LOS ANGELES (BP) -- Mandisa, winner of this year's Grammy for best contemporary Christian music album, explained on Facebook why she chose not to attend the event that was replete with expressions of immorality.
Mandisa, honored for her "Overcomer" release, cited "the allure of pleasure, the passion to have things and the pompous sense of superiority," words from a translation of 1 John 2:15-16 warning believers not to fall in love with the world's ways or worship the things it offers.
Beyond Mandisa, this year's Grammys sparked an array of social media reaction among Christians. Ed Stetzer, on a blog, noted that the Grammys "are not representative of our culture, but in some ways they are indicative of its shifts."
Theologian Gregory Thornbury said Americans have become bored with the lack of serious messaging from the artists, who have radicalized themselves into obscurity.
Mandisa, knowing she was nominated in three categories, watched the Grammys at home rather than adorning herself for the red carpet. Later she wanted to share, in "brutal honesty," why she didn't take advantage of the party.
Her first three reasons were that her busy schedule makes her want to stay home when she can, she felt insecure about her appearance and she assumed she wouldn't win.
Mandisa's fourth reason resonated with Christians.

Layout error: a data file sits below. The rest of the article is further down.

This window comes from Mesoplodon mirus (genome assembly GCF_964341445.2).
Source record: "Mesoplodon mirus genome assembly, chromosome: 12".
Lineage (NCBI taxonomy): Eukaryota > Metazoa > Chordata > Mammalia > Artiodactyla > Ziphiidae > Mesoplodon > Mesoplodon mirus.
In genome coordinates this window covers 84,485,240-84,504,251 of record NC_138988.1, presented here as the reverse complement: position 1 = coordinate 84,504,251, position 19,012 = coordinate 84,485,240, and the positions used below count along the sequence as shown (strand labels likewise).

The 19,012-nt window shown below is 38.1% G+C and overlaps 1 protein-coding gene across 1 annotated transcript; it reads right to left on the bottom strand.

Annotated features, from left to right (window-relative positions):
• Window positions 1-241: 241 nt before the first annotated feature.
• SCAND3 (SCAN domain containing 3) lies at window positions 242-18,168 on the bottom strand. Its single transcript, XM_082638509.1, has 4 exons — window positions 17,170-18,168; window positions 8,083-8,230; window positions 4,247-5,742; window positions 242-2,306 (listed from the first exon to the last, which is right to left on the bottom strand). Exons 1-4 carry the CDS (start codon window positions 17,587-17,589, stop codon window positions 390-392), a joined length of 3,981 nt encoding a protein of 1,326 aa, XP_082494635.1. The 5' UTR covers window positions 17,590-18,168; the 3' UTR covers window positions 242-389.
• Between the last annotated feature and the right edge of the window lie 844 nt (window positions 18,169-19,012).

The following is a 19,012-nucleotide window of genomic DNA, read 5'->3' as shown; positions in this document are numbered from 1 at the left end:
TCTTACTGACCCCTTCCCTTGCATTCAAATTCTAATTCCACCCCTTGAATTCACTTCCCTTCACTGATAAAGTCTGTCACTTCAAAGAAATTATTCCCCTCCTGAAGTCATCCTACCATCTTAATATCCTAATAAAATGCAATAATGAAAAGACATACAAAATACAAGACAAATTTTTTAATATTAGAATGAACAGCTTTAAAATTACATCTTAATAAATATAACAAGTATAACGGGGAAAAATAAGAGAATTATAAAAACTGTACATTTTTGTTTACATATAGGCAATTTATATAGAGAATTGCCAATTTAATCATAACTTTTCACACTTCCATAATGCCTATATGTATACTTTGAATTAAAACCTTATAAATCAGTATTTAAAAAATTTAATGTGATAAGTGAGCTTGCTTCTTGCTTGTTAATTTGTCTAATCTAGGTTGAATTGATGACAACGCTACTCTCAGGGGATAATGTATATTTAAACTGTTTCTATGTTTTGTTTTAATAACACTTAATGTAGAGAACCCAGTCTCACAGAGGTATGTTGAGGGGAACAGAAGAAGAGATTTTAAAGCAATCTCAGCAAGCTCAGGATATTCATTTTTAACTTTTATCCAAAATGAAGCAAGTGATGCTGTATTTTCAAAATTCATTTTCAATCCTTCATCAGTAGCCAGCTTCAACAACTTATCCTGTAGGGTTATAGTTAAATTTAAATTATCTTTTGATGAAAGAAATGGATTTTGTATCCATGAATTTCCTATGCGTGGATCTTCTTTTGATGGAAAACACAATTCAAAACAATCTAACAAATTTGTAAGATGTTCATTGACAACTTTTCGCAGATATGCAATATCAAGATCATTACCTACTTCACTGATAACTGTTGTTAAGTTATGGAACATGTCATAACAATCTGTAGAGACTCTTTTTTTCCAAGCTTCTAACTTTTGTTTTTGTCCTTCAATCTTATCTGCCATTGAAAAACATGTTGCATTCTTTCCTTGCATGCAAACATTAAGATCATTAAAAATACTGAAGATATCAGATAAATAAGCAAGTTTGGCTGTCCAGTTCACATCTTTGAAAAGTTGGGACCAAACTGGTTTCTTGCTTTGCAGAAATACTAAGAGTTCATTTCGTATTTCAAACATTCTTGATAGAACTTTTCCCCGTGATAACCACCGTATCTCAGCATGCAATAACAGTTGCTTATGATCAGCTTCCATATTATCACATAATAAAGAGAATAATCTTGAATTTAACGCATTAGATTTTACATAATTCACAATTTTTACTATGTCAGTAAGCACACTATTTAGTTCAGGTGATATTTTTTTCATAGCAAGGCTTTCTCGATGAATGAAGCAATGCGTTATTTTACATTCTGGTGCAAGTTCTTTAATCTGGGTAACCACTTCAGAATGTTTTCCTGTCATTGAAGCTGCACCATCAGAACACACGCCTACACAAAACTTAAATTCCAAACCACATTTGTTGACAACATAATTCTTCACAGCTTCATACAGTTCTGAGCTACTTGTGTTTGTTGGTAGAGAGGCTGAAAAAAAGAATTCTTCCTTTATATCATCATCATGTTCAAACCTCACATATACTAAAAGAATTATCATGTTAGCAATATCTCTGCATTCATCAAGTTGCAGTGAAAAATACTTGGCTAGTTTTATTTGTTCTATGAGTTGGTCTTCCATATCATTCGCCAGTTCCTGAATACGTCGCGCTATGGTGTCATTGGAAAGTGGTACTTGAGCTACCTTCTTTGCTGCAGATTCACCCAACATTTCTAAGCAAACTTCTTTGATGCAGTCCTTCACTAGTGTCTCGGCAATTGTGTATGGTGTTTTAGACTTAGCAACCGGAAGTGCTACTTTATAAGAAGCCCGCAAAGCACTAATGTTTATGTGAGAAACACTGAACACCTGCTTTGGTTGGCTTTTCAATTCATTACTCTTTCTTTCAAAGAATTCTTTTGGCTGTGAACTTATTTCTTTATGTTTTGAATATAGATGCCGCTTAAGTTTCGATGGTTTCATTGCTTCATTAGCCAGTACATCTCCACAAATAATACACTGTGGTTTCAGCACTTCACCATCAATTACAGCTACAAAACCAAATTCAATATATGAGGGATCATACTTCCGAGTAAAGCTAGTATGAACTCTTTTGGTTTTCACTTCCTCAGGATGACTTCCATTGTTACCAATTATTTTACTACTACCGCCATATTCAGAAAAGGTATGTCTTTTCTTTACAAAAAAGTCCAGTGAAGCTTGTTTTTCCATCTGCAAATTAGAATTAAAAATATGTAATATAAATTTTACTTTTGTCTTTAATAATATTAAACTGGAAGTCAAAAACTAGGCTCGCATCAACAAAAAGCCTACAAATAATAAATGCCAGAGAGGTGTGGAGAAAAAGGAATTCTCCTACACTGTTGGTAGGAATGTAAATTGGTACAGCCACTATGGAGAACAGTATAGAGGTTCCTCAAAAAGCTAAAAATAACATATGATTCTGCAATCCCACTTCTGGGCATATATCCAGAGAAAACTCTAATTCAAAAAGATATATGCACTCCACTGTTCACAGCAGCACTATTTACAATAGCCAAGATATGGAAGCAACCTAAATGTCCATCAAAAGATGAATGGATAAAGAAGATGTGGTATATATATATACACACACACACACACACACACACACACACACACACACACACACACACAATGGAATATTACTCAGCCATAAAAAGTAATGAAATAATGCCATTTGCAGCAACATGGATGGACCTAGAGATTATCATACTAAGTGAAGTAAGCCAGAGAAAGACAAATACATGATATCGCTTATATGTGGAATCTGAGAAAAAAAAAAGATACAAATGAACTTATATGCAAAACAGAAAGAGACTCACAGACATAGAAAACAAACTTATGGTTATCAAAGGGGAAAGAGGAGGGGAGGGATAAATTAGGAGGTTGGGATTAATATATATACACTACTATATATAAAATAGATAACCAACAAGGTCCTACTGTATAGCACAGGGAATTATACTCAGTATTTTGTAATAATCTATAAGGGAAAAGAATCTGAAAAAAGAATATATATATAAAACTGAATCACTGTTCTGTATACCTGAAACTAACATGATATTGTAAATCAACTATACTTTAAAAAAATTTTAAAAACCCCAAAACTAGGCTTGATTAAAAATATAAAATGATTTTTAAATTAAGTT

"Yes, both times I have gone to the Grammys I have witnessed performances I wish I could erase from my memory, and yes, I fast forwarded through several performances this year; but my reason is not because of them, it's because of me," Mandisa wrote Jan. 27.
A former "American Idol" finalist, Mandisa worked at LifeWay Christian Resources after graduating from college in Nashville. In 2007, she hosted a volume of "Missionary Moments Video Vignettes" to demonstrate the value and impact of Southern Baptists' cooperative missions and ministries.
Lately she has been struggling with being in the world but not of it, Mandisa said, referencing John 15:19. The pull of pride and selfish desires has tripped her up, she said.
"I knew that submerging myself into an environment that celebrates those things was risky for me at this time. I am taking steps to renew my mind to become the Heavenly Father-centered, completely satisfied with Jesus, and Holy Spirit-led woman I felt I was a few months ago, but I'm feeling a bit like an infant learning to walk again on shaky legs," Mandisa wrote.
Instead of being on stage to receive her award, Mandisa knew she was better off alone with the Lord in her home as her name was announced.
Regarding the celebration of sinfulness at the Grammys, Mandisa doesn't believe in separating herself from those who don't share her faith. "After all, how else will people come to know Him, if not by His children?" she asked.
But she knows she must be different from the world.
"I can't force my morality on anyone else. What I can do is live my life in such a way that reflects well on my Savior, stand firm in my values, and do all of these things in love," Mandisa wrote.